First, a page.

Publishing Around “The Big Event”
Five strategies that will help you enhance your revenue at your Big Event and broaden the horizon for other creative event concepts.
Conferences, trade shows and even seminars represent big revenue for association media. Chances are you have a “signature event” that represents your biggest annual revenue stream, and have surrounded that key event with strong media products. So how do you make it even better? Try these strategies.
Think bigger. And wider. Look at big events as big event months. Consider adding a premium on all your media in the month when your big event happens. If you have magazines, newsletters, or videos that are not specifically tied to the event, these media streams are still “funneling” attention to the event. Even a 5 percent “event premium” on all your media during that month could have a powerful impact on your sales — without a lot of extra effort or outbound calls from your rep teams. Keeping the increase less than double digits is a good strategy.
Develop a “show video” strategy. Almost all event media streams can be moved to video — pre-show products, post-show wrap ups, event news, show dailies. Video has many advantages over other media — it’s more sensorially engaging, less expensive to produce, and can be re-purposed and even re-sold or sold post-show. And at your event? Capture as much footage as possible — and develop a post-show video plan. A good example is a booth interview. If you get a good interview with a customer at their booth, sell it to them to post on their site — or drop it into a template and email it to your audience. There are literally dozens of ways to monetize event video.
Ask yourself … do you have to do an every-day print show daily? It may be a more solid strategy to only do a “two-out-of-three” show-daily style publication and do the “Day Three” as a digtial wrap-up. Packaged together as a two-day print and one-day digital product, this would secure about the same revenue and drive a 33 percent decrease in print cost — even more if you save a full day of room distribution costs, which at major conventions can amount to a small fortune.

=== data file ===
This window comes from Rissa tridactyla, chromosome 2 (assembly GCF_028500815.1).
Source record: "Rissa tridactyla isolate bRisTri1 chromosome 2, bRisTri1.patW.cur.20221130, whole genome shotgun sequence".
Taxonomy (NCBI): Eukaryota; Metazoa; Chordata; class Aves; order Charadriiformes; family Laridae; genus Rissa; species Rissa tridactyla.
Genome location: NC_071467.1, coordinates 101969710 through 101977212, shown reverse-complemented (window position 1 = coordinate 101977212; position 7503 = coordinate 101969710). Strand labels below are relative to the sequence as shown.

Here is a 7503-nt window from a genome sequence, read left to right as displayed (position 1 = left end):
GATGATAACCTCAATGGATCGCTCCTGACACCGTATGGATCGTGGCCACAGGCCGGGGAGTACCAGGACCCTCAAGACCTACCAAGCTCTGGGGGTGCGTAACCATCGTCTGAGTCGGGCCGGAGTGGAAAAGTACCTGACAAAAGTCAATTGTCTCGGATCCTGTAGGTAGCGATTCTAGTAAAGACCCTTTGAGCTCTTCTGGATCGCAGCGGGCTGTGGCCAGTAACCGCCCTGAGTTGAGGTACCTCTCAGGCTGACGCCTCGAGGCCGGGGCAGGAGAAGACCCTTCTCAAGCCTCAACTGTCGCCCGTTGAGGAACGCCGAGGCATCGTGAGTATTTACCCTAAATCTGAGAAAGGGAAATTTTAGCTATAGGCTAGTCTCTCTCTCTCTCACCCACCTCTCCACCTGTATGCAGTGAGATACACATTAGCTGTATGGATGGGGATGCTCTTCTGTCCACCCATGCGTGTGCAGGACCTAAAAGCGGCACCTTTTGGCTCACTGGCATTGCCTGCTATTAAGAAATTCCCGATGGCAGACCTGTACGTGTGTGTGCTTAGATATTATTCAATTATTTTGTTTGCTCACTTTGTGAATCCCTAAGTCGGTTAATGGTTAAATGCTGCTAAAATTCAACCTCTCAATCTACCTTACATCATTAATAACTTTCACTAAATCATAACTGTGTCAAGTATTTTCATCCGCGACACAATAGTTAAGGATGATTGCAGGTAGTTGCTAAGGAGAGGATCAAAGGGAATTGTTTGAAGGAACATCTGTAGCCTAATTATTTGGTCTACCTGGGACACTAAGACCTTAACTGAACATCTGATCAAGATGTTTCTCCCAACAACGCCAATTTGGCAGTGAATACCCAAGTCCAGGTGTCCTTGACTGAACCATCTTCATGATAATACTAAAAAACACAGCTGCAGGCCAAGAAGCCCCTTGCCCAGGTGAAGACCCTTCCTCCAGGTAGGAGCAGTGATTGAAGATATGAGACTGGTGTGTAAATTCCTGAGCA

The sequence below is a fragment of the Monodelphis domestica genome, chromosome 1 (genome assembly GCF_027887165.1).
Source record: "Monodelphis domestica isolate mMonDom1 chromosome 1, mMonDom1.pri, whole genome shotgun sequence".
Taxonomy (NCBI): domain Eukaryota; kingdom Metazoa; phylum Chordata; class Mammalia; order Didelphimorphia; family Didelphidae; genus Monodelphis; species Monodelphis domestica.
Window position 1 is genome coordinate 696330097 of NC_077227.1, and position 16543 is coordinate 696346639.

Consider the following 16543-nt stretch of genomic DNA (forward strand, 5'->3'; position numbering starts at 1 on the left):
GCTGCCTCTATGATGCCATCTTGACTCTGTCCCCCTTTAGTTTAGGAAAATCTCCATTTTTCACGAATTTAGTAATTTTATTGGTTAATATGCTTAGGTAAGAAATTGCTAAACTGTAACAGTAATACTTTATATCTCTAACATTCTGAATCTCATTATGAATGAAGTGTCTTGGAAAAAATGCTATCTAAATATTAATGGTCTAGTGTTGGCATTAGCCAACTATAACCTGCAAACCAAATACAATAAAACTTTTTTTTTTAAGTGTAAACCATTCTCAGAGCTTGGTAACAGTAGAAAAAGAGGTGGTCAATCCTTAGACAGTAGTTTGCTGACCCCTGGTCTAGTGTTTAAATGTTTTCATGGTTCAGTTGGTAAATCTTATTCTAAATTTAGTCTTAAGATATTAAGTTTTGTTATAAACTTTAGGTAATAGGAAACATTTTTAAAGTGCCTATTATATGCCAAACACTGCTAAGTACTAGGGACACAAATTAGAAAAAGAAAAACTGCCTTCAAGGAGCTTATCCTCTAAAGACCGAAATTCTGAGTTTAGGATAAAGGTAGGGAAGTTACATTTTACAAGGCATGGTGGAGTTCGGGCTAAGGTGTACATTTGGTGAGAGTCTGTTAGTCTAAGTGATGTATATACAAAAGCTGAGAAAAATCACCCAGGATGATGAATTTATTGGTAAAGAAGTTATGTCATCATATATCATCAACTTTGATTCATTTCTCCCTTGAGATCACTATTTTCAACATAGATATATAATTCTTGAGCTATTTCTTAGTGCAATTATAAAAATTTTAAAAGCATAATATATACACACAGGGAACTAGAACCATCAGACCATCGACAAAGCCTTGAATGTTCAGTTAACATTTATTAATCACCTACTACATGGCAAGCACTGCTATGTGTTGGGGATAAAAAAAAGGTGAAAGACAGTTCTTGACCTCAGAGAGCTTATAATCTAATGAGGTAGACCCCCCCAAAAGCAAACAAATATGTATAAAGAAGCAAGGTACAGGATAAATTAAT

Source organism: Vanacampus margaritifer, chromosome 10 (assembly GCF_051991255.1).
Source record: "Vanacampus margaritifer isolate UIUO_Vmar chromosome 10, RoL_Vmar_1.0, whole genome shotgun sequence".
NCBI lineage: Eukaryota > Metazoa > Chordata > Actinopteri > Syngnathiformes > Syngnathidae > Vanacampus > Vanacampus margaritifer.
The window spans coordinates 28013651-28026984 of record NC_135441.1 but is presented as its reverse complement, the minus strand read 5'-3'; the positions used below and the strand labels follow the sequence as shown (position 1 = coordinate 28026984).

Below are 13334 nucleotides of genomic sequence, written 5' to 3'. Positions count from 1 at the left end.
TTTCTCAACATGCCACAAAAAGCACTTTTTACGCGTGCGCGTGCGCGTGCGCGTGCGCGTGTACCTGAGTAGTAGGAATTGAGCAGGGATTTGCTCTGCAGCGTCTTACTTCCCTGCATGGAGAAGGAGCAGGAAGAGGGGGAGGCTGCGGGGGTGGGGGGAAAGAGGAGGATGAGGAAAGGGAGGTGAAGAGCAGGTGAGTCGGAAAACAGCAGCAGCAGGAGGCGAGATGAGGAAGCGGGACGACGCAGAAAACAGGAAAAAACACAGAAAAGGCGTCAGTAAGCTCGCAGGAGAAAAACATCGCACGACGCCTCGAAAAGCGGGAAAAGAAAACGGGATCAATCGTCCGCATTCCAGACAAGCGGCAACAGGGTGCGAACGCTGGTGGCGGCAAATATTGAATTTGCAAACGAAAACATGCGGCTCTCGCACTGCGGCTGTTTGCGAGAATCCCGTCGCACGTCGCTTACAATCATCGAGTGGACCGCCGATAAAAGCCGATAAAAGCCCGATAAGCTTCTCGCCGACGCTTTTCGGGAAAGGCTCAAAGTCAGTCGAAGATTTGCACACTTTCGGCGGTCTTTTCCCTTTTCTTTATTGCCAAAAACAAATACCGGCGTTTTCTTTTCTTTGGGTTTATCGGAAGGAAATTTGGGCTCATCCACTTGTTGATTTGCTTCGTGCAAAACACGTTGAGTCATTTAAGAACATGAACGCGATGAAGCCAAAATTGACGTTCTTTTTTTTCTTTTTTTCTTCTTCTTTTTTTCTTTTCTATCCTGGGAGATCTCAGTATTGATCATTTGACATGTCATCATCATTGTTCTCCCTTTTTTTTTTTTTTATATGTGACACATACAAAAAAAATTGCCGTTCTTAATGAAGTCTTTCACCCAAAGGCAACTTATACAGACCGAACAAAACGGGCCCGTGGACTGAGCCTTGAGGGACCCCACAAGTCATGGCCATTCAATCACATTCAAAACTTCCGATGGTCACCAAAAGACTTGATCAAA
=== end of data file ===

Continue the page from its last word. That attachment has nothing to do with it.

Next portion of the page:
Free your ad sales reps up before your big event, so they can be booked solid at the event. In the “gig economy” you can find a a skilled temporary employee for any task at the right price point. Imagine your productivity increase if you hired a pre-show “scheduler” for your ad sales team who, for the month before the event, lined up your reps’ meeting schedules at the event. So all the way up to the show the reps are selling your event media, not scheduling. The reps arrive at your event where their biggest selling opportunity for the year is— fish in a barrel, right? — and will have had to time to prep, research, prepare proposals, and prospect.
Note: using a “professional scheduler” can also be a revenue builder, long-term, as your team may be able to reach prospects they may have never had the time to get to before. Run this by your reps and see the gleam in their eyes. You can find a professional scheduler quickly on sites like Indeed.com or TaskRabbit.
Keep the reps on site. As a former media sales rep, manager, publisher, and group publisher, I’ve seen reps leave early on the last day of the show — when most of the prospective clients and booth teams are still at the event and the show traffic is slow. These are perfect times for meetings and prospecting. A gently worded email to the team well in advance of booking travel will result in higher post-show sales. Yes, it’s a pain to leave a busy trade-show city at 7:00 PM instead of 11:00 AM, but the commission they earn from the extra sales time will help them get over it. Everyone loves to talk to sales reps on the last day of an event. Well, most people.
I hope these five strategies will help you enhance your revenue at your Big Event and broaden the horizon for other creative event concepts. The media industry is constantly changing, and we’re in a business that has the ability to respond quickly. Take a look at some things you’ve done — or still do — that have been successful, then ask yourself if they can be “successful-er.” Yes, that’s a word. Or, it should be.